Paul J. Meyer, businessman, author and founder of Success Motivation International, describes the characteristics of SMART goals in his 2003 book, Attitude Is Everything: If You Want to Succeed Above and Beyond. The SMART acronym outlines a strategy for reaching any objective.
SMART goals are Specific, Measurable, Achievable, Realistic and anchored within a Time Frame. In the words of Tony Robbins:
Progress equals happiness. We need to feel like we’re working toward a goal to ultimately feel fulfilled and joyful in life. But are all goals created equal? The outcomes you’re achieving or not achieving ultimately point to the quality of the objectives you’re setting for yourself – and if you’re not using SMART goals, you could be holding yourself back.
Of course, you can also use it wonderfully when you are in appraisal interviews with your employees. It also makes sense if you want to work out goals together with the team. So, what do the individual letters stand for?
Saying you want to earn more is too vague. Instead, pick a number for how much money you want to earn.
- Do you want to start making $150,000 per year, $500,000 or even $1 million?
- Do you want to increase your business profits by 20%?
Set a clear number to track your progress against. Having a specific goal is helpful in two ways:
- You can better visualize your outcome, and
- You will know without a doubt when you’ve achieved it
Write down your goal and be very specific about it. There’s a German saying – Wer schreibt, der bleibt (who writes, stays). So, definitely write it down. This will help you realize your goals.
- I would like to work better with the team
- I want to work more productively
- I want to be more able to deal with conflict
- I would like to have more team meetings
- I want to finish my daily tasks faster
All this is not very concrete.
- I introduce weekly one-hour team meetings
- I complete my daily tasks in four hours of my working time
Do you see the difference? Also, make sure that you do not insert any softeners here, such as maybe, I think, I would, etc. Next, add the other letters to formulate a SMART goal.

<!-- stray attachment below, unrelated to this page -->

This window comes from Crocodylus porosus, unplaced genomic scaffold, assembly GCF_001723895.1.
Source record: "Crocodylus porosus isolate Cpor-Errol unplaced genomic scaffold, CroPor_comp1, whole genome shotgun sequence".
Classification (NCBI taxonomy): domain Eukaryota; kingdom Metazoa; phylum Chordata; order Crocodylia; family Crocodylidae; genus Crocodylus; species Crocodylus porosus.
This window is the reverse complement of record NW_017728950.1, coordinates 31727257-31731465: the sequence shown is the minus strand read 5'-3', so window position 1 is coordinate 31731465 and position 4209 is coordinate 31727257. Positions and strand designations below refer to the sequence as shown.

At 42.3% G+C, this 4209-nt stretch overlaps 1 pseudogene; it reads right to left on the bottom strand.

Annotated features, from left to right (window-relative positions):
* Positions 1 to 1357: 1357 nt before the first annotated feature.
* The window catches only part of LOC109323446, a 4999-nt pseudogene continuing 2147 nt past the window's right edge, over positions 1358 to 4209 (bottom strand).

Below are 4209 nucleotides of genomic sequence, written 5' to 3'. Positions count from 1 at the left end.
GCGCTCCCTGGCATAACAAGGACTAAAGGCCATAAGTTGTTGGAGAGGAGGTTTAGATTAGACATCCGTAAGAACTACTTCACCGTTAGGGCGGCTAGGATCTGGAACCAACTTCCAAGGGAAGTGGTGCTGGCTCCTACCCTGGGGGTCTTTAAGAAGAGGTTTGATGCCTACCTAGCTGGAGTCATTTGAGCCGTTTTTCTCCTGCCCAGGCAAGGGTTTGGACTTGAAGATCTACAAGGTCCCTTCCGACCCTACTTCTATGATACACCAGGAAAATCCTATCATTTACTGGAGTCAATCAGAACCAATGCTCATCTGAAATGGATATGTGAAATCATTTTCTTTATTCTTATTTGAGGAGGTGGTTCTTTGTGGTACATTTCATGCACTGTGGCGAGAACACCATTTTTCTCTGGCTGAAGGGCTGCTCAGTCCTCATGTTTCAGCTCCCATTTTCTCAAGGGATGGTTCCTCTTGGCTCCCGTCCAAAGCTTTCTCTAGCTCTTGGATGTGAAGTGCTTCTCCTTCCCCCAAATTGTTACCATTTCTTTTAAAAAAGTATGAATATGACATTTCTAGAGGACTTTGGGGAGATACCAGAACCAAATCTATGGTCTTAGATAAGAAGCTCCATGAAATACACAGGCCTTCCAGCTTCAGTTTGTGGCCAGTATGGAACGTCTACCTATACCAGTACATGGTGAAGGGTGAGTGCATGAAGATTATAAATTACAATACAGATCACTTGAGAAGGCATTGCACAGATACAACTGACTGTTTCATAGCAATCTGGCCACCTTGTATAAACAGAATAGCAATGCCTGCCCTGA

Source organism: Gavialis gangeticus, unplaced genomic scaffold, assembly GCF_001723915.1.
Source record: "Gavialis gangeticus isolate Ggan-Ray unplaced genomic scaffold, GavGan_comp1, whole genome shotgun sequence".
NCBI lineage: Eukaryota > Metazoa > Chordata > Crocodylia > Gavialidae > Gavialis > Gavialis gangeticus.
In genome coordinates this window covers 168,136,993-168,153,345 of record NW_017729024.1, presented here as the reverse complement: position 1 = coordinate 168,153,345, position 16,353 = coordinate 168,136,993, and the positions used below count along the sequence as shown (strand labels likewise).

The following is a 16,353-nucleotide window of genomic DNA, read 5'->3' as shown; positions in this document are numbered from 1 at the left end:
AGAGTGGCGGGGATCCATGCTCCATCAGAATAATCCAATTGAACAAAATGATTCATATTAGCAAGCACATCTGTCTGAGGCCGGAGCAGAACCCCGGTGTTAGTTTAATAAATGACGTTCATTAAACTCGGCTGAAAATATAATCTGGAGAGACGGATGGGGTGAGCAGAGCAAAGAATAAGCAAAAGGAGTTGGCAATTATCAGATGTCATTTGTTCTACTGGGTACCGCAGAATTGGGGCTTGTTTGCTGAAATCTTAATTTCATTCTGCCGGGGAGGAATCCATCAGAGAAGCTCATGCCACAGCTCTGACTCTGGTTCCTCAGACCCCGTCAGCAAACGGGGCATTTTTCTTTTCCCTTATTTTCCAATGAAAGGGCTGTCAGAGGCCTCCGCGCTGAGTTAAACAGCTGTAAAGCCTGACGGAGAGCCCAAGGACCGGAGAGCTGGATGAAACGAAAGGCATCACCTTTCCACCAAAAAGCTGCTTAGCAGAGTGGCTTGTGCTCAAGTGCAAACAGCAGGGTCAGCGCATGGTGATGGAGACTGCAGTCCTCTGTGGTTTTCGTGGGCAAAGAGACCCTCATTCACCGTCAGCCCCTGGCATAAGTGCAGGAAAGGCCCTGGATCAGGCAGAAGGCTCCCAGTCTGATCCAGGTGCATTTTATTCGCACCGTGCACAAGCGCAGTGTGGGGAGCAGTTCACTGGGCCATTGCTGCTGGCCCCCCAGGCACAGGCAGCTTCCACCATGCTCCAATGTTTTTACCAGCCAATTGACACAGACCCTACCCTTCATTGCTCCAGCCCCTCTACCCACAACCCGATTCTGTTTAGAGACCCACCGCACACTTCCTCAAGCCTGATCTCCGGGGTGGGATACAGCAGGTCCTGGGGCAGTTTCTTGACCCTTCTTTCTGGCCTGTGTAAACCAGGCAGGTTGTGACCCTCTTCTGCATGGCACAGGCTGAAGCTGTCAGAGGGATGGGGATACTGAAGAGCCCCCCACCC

SMART goal setting involves tracking your progress. If your goal isn’t measurable, you can’t objectively say you’ve achieved it. In our example, the specific goal is already measurable:
You can check the numbers as the year goes on to see if you’ve reached $150,000. You can also make other goals measurable. For example, instead of learn how to play golf, your measurable goal might be reduce my handicap from 25 to 20.
This allows you to see your development. How are you matching up to your goal? Are you on track to succeed?
Think whether there are numbers to measure your progress. If your goal is to increase your productivity, generate more customers, etc., then setting measurable goals is easy. Some good examples of measurable goals are:
- I am introducing one-hour team meetings on Mondays.
- I complete my daily tasks in four hours of my working time.
Monday instead of weekly makes it even more concrete. Likewise, you can also measure weekly and the time specification of four hours.
However, some areas are more difficult. For example, if your goal is to be more satisfied, how do you want to make that measurable?
For example, how satisfied are you with your working life at the moment on a scale from 0 to 10, where 0 means not at all and 10 means it couldn’t be better?
This allows you to make things measurable that cannot be measured in terms of hours, euros or kilos.
Otherwise, you can consider for yourself what “satisfied” means to you. If you get this as an answer in an appraisal interview, for example, you can ask and specify it.
A stands for achievable. Setting an achievable goal means choosing an objective that, while it requires you to push yourself, is also attainable. If you pick a goal that you know is outrageous – say you’re currently earning $30,000 and want to earn $5 million next year – you’re most likely going to come up short of your goal. When you create a goal that’s too lofty, it can seem impossible, and you may eventually give up.